On Election Night in 2008, I was the lucky news staffer assigned to cover the Georgia Republican Party's soiree at the InterContinental Hotel in Buckhead. Once the networks declared victory for Barack Obama, the scene in the ballroom, where hundreds of the state's top GOP politicos, activists, and corporate lobbyists had gathered to watch state-level election wins and John McCain's defeat, became miserable. Girlfriends consolingly rubbed the backs of guys who'd rolled their sleeves up tight and held their heads in their hands. One server stood along the wall watching McCain's concession speech on the Jumbotron with a smile. Another employee pumped his fists with joy as he walked into a kitchen.
I knew then that there would be no more news to report at the party, and that the story was now outside historic Ebenezer Baptist Church on Auburn Avenue, where Martin Luther King Jr. preached. King's children and last living sibling gathered in the new church across the street to watch the returns. An estimated 1,000 people also flocked to the civil rights leader's childhood neighborhood to do the same.
While driving back to the heart of the city, on streets that were largely empty, I switched on WABE to hear Obama's victory speech live. I tuned in just as he mentioned Ann Nixon Cooper, the 106-year-old African-American woman from Atlanta who, in her lifetime, had gone from not being allowed to vote to seeing a black man win the presidency.
Upon arriving at Auburn Avenue outside the church, I was greeted with an impromptu, crowded, vibrant block party. People — young, old, black, white, Asian, everyone — had taken over the street and were dancing and celebrating to music blaring from nearby cars, some of which were parked in the middle of the closed-off street. Strangers hugged strangers and wiped away tears. Fathers perched babies on their shoulders to view the party. Young women lined up to start dancing. A middle-aged husband and wife who drove to the city from the suburbs sat silently in their car watching the revelers. One entrepreneurial street vendor sold T-shirts with Obama's likeness.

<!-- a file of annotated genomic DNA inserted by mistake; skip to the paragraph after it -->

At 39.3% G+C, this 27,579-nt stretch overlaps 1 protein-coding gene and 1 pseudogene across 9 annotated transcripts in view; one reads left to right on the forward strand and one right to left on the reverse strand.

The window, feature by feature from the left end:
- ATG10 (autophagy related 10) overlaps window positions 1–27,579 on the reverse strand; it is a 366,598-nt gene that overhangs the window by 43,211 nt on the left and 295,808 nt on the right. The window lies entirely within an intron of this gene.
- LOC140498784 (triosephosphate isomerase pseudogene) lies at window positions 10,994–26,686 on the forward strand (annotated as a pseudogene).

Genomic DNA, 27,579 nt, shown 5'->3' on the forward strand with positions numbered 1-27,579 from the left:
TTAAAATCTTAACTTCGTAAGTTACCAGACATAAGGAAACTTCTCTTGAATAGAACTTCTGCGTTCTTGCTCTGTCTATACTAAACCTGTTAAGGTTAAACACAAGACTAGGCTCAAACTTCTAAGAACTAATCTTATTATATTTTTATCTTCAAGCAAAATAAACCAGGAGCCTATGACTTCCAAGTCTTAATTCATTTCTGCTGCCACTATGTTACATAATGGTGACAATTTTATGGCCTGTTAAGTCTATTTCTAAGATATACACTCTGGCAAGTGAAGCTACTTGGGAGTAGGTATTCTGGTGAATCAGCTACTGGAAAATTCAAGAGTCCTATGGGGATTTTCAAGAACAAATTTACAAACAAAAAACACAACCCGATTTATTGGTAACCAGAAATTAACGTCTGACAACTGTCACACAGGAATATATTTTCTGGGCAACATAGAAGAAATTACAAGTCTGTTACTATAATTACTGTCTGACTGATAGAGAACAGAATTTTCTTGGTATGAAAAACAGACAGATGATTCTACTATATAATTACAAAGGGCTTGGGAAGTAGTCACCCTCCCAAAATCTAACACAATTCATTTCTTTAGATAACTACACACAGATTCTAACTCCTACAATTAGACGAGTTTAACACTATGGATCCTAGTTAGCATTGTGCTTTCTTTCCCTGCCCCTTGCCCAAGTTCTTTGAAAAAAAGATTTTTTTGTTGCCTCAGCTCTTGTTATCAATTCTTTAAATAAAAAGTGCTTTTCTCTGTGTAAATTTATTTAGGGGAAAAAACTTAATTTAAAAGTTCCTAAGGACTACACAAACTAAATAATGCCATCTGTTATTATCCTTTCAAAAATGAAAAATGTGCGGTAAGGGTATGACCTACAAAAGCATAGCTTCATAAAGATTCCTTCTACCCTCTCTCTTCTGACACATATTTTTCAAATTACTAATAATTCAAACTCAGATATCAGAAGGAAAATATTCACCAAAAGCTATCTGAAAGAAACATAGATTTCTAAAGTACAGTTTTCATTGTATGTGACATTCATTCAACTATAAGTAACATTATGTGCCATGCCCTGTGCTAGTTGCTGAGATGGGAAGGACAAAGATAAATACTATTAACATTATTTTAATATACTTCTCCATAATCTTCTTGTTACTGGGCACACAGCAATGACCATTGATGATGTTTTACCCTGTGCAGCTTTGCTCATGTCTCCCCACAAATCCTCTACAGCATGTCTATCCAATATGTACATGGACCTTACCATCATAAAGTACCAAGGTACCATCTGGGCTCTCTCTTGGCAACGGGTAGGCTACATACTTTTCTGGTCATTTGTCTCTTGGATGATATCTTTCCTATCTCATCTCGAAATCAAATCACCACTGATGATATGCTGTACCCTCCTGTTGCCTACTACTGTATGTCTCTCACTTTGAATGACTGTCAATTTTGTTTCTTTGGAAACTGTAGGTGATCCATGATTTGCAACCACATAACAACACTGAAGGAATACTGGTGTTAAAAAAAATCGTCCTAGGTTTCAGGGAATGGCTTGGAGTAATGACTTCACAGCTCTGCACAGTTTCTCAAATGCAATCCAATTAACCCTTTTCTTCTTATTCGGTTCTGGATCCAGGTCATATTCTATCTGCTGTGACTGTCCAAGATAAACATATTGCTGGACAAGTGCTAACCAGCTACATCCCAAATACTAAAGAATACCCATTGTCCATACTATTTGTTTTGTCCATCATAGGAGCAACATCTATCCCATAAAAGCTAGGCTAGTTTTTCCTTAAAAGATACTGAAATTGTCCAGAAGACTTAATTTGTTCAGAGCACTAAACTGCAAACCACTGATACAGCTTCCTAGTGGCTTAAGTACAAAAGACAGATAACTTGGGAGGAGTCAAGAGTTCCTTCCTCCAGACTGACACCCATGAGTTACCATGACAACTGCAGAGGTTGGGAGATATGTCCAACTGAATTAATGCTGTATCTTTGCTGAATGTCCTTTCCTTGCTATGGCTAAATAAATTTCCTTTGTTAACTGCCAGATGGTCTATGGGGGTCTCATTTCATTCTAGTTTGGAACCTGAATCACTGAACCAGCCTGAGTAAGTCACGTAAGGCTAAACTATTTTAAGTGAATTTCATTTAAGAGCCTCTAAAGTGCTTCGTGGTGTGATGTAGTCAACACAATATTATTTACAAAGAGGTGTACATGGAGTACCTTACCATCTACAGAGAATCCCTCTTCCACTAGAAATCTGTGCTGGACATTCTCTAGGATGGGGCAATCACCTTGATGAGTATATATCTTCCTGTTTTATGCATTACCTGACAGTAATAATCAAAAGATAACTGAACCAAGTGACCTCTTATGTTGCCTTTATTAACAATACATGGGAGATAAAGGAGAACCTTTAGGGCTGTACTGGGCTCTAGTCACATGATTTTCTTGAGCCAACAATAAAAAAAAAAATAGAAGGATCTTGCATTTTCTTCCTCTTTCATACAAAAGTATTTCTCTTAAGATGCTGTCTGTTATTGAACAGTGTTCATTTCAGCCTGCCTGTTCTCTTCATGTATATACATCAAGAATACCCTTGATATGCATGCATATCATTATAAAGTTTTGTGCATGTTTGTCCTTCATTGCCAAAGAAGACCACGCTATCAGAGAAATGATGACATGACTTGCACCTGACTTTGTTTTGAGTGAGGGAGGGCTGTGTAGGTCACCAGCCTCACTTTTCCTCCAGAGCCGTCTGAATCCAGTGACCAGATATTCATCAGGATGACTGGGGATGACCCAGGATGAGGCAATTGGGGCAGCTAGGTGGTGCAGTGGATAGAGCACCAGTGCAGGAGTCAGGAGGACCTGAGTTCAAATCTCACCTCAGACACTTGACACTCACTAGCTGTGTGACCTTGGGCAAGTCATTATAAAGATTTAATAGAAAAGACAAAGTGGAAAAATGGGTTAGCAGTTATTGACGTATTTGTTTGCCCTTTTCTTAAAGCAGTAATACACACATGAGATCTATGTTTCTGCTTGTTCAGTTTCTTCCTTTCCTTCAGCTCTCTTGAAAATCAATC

The excitement was concentrated. If you had been walking just a few blocks away from the crowd, you might not have noticed the party at all.
Standing with my friends, I snapped photos of people rejoicing in Obama's election well after midnight, including the one above. These people weren't happy a Democrat was elected president, but that Obama was elected president. It was the celebration of a man and the "hope and change" message that he and his team sold so well. Green jobs! High-speed rail! Universal health care!
On Nov. 6, should Obama defeat Mitt Romney and win a second and final term, I doubt there will be another celebration outside the church. The thrill from knowing that history was being made has now faded into acceptance. People at that time were hungry. That moment in time, and more specifically the elation I saw that night, will never be repeated. But it was a first and it was beautiful while it lasted.
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